News of the Weird 

Liposuctioned meatballs, tacky crimes

LEAD STORY: President Yahya Jammeh of Gambia (Africa's smallest country) has long believed he had mystic powers, but he said a vision received on Jan. 18 makes it possible for him to personally cure AIDS and asthma, though only on certain days and for a limited number of people. The vision gave him recipes based on seven herbs mentioned in the Quran but authorized him to treat no more than 10 AIDS sufferers, on Thursdays and Mondays, and not more than 100 asthma patients, on Fridays and Saturdays. (Not surprisingly, the government self-reports success.) Jammeh's previous visions included making Gambia rich by exporting oil, but so far no deposits have been found.

Great Art!: Chilean artist Marco Evaristti, serving dinner to friends at a gallery in Santiago in January, presented a dish of meatballs that he said had been cooked using liposuctioned fat from his own body. "The question of whether or not to eat human flesh is more important than the result," he said. "You are not a cannibal if you eat art." (Evaristti is the artist who once put live fish in a blender at a gallery and invited guests to push the button.)

The Atlantic Theater in the Jacksonville, Fla., suburb of Atlantic Beach planned to stage several dramas this winter, including Eve Ensler's The Vagina Monologues, but following an undisclosed number of complaints from parents who said they were uncomfortable seeing that title, management changed its marquee to "The Hoohaa Monologues." (The change lasted one day, until management realized it was barred by contract from calling the play by another name.)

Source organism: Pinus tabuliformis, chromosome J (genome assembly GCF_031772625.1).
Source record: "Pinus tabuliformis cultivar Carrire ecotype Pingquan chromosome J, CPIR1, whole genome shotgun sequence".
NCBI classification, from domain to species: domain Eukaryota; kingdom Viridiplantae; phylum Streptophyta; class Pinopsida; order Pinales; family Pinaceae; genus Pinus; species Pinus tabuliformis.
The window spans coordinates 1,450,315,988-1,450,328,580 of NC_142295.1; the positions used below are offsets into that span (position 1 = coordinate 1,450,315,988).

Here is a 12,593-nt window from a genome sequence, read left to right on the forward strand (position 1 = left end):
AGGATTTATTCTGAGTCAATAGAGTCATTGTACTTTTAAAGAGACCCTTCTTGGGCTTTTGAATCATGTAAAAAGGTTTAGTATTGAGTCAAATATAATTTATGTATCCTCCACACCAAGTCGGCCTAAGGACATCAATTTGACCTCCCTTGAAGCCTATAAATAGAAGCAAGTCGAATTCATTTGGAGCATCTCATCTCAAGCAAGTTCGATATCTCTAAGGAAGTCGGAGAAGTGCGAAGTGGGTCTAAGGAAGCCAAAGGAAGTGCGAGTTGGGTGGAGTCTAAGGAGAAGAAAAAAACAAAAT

Government in Action: Nathaniel Abraham was convicted of murder in 1998 and incarcerated, but only until he turned 21, which was in January, at which time he was moved into a rent-free apartment in Bay City, Mich., and enrolled tuition-free in Delta College, in a program sponsored by Michigan Rehabilitation Services. Though some criticized such lavish treatment of a murderer, Abraham seemed ready to start his new life, arriving in Oakland Circuit Court for his formal release wearing "a black fur coat, ivory fedora hat, and an ivory and hot-pink pinstriped suit with matching pink tie and shoes," according to a Detroit News reporter.

Police Blotter: Questionable Judgments: During an eight-day period around New Year's in the Chicago area, thieves stole tractor-trailers filled with, respectively, broccoli and asparagus.

Tacky: 1) U.K. soccer player Glen Johnson, who reportedly earns the equivalent of about $58,000 a week, was arrested at a B&Q store in Dartford after a security guard said he spotted Johnson placing a high-priced toilet seat into the box of a lower-priced seat. 2) Des Moines, Iowa, police detained James Clay in December after a convenience store clerk accused him of putting two hot dogs inside a bun and covering them with enough condiments that the clerk would think he was buying only one dog.